Addressing some arguments made here at WoV regarding various claims, yes, the sports service ad results listed were all in the past, they all had confirmation (of a sort), and they were all complete nonsense.

WoV, in many ways, finds itself in the same position as USA Today and SI. If people have expertise in a field, they really should use their expertise to debunk nonsense in that field. When experts stay silent, civilians assume all things are possible. When experts don't take a stand, they do damage to others.

Have a good one.
"You can't breathe dead hippo waking, sleeping, and eating, and at the same time keep your precarious grip on existence."
OnceDear
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OnceDear
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November 30th, 2020 at 9:01:29 AM permalink
Quote: redietz


When experts stay silent, civilians assume all things are possible. When experts don't take a stand, they do damage to others.

^^^ This ^^^
Take care out there. Spare a thought for the newly poor who were happy in their world just a few days ago, but whose whole way of life just collapsed..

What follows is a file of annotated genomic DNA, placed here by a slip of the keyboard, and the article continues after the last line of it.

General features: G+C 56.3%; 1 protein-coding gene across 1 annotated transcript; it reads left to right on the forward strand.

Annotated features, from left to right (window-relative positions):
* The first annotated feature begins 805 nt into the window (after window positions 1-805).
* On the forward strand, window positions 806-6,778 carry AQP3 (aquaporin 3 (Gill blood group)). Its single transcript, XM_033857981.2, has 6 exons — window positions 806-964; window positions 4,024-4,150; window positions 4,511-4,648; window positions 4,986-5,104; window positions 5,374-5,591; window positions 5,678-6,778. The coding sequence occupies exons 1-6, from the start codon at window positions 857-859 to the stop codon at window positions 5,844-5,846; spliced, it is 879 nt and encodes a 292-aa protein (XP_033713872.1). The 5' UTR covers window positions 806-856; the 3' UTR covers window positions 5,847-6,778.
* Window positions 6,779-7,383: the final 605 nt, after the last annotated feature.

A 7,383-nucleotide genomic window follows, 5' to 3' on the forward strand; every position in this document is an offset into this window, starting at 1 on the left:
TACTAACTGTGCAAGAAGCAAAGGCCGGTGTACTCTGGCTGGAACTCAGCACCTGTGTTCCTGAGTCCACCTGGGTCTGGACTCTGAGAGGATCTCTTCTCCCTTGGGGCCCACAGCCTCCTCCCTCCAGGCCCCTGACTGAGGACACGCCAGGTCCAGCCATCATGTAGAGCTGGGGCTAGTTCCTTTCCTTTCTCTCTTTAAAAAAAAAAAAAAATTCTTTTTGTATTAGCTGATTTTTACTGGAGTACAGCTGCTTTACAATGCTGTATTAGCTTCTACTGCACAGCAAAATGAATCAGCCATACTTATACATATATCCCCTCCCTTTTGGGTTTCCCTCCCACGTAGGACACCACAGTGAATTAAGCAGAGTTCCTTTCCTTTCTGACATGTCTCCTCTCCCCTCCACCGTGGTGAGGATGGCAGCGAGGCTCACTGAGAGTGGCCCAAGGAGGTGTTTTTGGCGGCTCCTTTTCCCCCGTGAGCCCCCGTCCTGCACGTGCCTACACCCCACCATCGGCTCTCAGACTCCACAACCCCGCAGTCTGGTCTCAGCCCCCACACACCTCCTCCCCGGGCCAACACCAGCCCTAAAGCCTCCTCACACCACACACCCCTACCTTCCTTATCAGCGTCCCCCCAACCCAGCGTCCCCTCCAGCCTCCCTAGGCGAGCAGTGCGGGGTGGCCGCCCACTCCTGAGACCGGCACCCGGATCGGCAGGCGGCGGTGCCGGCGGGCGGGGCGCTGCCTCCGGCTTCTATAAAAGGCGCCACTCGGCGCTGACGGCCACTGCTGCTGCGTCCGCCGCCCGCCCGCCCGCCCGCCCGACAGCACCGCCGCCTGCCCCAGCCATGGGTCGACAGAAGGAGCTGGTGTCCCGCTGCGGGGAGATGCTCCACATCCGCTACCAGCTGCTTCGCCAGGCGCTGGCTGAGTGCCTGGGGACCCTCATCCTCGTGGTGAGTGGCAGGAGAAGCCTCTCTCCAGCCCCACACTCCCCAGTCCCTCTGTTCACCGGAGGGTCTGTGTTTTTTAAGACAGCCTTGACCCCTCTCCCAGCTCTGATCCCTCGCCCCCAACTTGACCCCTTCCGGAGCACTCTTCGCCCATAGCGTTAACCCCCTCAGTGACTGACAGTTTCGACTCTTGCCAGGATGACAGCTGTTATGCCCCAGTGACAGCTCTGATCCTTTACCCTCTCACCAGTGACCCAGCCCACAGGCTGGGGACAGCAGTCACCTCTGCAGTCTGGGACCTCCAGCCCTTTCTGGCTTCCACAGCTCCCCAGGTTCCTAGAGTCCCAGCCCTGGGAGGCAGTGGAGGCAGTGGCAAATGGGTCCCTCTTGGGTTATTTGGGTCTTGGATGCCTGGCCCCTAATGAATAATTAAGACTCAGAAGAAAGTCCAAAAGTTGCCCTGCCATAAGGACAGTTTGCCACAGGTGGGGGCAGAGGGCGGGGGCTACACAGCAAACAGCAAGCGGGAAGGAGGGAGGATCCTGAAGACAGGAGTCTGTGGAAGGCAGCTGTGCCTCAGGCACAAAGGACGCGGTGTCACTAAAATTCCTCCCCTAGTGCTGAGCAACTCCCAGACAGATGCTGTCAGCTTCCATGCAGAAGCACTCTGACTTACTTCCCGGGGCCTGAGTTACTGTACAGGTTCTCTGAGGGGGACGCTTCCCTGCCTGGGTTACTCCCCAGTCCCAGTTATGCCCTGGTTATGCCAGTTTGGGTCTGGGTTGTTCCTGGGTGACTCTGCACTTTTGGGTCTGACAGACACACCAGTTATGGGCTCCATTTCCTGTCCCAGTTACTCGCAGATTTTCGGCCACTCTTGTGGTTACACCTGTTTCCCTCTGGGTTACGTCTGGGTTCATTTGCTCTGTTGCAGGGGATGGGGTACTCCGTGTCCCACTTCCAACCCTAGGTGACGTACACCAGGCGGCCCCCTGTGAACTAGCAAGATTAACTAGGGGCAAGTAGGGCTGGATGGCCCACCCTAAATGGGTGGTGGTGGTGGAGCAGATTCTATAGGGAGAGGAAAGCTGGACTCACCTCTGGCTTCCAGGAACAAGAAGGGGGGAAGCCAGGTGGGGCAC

mcallister3200
mcallister3200
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November 30th, 2020 at 6:13:45 PM permalink
Dont believe Ive ever seen the word I repeated so much in one post before.
Wizard
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Wizard
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November 30th, 2020 at 6:35:21 PM permalink
Quote: redietz

WoV, in many ways, finds itself in the same position as USA Today and SI. If people have expertise in a field, they really should use their expertise to debunk nonsense in that field. When experts stay silent, civilians assume all things are possible. When experts don't take a stand, they do damage to others.



Can you elaborate on what you think WoV should do?
It's not whether you win or lose; it's whether or not you had a good bet.
AxelWolf
AxelWolf
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November 30th, 2020 at 7:29:10 PM permalink
Quote: Wizard

Can you elaborate on what you think WoV should do?

Debunk all sports touts (-:
Last edited by: AxelWolf on Dec 1, 2020
♪♪Now you swear and kick and beg us That you're not a gamblin' man Then you find you're back in Vegas With a handle in your hand♪♪ Your black cards can make you money So you hide them when you're able In the land of casinos and money You must put them on the table♪♪ You go back Jack do it again roulette wheels turinin' 'round and 'round♪♪ You go back Jack do it again♪♪
Zcore13
Zcore13
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December 1st, 2020 at 4:01:49 AM permalink
Quote: redietz



WoV, in many ways, finds itself in the same position as USA Today and SI. If people have expertise in a field, they really should use their expertise to debunk nonsense in that field. When experts stay silent, civilians assume all things are possible. When experts don't take a stand, they do damage to others.